Web copywriters are like the mad men of the Internet. Their tasks include marketing products, presenting ideas and helping businesses attract customers with copy that’s well-written and engaging. At the same time, a Web copywriter translates for the marketer and helps get the brand’s message out to the target audience.
With the development of Web copywriting role, copywriters have become agents for improving the lives of consumers by providing the essential information needed to make an informed decision. With the omnipresence of content marketing, the roles of skilled Web copywriters are increasingly of value to the consumers who turn to them for answers.
How to Write Content that Makes a Difference
The job of a Web copywriter is about more than just relaying information and influencing an action. To make a difference, your writing has to make the consumer feel informed and empowered. According to Erin Kissane on the site A List Apart, the most effective type of copywriting is the kind that “works for a living.”
Content writing that makes a difference is like a strong, confident handshake that makes a brilliant impression. Here’s how you can do the same.
Write with a goal.
Writing simply to sell is weak—like a limp, awkward handshake. Before you even start punching the keys, take a breath and remember the point of you copy. Perhaps it’s to encourage readers to make a purchase, click on a link or submit an email address. Then think about the goal of the company selling the product. When you write copy with a goal, you align the company’s purpose with the purpose of the content.
Keep it simple.
When you describe a product in your copy, use everyday words that paint a clear picture. Keep in mind that you’re not writing to impress; you’re writing to encourage an action. So, save your clever big words, jargons and fancy adjectives for cocktail parties.
Know your target.
A Web copywriter knows who the target audience is and directly speaks them. The way that you write should clearly let your non-target readers know that you aren’t addressing them. For example, if you’re writing about a resort-like retirement community, make it clear to those under the age of 60 that you aren’t talking about the next vacation hotspot.
Address a need and offer a solution.
Ineffective Web copy discusses a product’s benefits and primary features. On the other hand, copy that makes a difference tells the reader about how the product addresses their needs. You inform and empower instead of brag. When you address the consumer’s problem and offer a solution, you add value to your copy. Instead of pushing a sale, you’re offering the reader a way to take control of their life.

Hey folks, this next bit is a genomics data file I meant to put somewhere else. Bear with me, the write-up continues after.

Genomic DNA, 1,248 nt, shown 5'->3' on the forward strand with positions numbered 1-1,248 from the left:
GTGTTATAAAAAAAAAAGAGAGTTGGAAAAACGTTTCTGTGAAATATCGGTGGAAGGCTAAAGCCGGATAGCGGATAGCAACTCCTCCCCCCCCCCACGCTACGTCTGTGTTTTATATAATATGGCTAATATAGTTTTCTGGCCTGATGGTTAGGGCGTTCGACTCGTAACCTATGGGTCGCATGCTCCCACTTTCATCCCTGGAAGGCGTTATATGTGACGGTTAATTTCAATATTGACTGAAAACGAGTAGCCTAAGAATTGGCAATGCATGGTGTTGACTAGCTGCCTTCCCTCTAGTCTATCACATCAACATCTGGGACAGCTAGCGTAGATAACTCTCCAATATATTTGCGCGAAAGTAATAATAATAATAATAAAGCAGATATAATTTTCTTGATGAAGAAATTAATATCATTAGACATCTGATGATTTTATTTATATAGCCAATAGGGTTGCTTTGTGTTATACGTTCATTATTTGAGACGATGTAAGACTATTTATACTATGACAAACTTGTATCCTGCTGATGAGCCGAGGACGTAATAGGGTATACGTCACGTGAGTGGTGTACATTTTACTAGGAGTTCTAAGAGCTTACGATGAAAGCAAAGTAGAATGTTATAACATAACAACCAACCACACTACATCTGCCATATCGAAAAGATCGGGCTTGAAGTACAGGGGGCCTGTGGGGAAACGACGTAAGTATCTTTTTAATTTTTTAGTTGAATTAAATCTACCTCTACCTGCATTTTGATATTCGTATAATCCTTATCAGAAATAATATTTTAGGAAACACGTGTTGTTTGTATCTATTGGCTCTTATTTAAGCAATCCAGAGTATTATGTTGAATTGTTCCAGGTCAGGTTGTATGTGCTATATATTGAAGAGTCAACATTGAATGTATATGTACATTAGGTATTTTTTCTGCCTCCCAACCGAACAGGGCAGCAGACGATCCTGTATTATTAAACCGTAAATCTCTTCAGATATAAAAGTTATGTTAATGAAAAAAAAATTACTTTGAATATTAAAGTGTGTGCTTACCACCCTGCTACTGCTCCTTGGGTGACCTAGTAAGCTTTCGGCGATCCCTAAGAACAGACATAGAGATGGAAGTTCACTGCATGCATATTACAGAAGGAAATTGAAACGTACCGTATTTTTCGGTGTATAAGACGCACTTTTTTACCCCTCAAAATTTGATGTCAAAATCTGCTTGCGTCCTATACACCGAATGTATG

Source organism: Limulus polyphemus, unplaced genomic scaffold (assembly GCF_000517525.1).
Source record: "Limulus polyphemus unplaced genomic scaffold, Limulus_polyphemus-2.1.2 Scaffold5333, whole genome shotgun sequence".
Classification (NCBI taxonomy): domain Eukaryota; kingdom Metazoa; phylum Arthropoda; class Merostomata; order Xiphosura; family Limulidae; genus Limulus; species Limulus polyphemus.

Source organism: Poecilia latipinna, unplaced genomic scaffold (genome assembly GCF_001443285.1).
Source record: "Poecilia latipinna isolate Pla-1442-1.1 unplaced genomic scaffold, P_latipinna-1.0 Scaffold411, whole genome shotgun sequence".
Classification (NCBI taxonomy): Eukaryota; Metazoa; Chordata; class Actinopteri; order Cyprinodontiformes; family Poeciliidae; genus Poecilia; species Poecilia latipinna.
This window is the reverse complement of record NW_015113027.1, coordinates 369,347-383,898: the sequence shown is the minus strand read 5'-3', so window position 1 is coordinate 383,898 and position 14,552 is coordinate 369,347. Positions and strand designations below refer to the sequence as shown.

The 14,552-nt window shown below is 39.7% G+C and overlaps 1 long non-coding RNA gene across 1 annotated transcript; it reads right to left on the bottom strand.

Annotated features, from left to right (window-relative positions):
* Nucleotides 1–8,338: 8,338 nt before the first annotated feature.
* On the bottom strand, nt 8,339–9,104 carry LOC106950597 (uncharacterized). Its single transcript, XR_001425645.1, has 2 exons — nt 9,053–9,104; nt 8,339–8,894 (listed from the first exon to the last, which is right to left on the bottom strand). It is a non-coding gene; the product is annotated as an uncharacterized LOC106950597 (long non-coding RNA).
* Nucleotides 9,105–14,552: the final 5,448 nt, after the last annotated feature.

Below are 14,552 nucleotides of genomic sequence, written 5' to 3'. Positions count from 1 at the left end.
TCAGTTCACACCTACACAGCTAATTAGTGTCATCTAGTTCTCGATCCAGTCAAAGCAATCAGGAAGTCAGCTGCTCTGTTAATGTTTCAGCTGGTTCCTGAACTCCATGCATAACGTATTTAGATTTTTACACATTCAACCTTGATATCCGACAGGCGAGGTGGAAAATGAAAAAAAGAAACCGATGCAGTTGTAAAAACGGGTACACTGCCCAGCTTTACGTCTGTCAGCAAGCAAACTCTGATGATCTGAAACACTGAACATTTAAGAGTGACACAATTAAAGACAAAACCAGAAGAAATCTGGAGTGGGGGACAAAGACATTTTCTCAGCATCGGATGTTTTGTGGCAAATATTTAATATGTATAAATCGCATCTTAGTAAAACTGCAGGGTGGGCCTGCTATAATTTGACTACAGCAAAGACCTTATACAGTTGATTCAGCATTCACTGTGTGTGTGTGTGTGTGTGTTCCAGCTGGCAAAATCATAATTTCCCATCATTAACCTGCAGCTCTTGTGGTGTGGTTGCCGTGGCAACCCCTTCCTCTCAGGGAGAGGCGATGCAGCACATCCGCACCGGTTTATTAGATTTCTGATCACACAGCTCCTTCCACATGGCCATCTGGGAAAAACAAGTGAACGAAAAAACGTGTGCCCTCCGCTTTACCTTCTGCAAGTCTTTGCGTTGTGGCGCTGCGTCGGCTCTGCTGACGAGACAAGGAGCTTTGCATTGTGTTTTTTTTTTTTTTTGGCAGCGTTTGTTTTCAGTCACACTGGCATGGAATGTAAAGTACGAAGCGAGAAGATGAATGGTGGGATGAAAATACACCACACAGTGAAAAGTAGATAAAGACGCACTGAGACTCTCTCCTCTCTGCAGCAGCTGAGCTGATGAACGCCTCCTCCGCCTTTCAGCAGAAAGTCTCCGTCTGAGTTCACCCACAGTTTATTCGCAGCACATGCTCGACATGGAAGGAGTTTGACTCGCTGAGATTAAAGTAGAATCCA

It’s simple for a Web copywriter to pull words out of thin air. Effective writing that makes a difference offers evidence from relevant, expert sources. When a trusted source backs up your claims, you give your copy power, making the readers more likely to trust your words and take the action requested.
Be smart with SEO.
The evolution of search engine optimization (SEO) no longer lets a Web copywriter stuff keywords obscurely throughout a piece. According to Google’s Search Engine Optimization Starter Guide, quality, interesting, unique and engaging writing is the first step to boosting your content’s recognition online. Then use the words that your target audience might use in a search engine to find the content that you wrote.
For example, if your content is about a tutoring service, you may incorporate natural keywords like “homework help” or “math tutor.” Use the keywords in a way that sounds natural, as if you were having a conversation with another person.
Opt for chunky-style.
In school, long paragraphs looked impressive. On the Web, they look tedious, intimidating and boring. In an article for Web Design Ledger, Sally Jacobs shares that the organization of your writing is just as important as the words you choose and the word count. A successful Web copywriter breaks up his or her writing in a manner that’s logical, easy on the eyes and simple to digest. In an age where readers want quick information, bullet points and subheads are more inviting and simple to scan than plain paragraphs without any headings.
Jacobs also reminds you to keep screen sizes in mind. Mobile devices and tablets can do funny things to websites, so make the most important information eye-catching and simple to see.
A web copywriter who makes a difference goes past deft praise and writing theatrics to have a real conversation with the reader.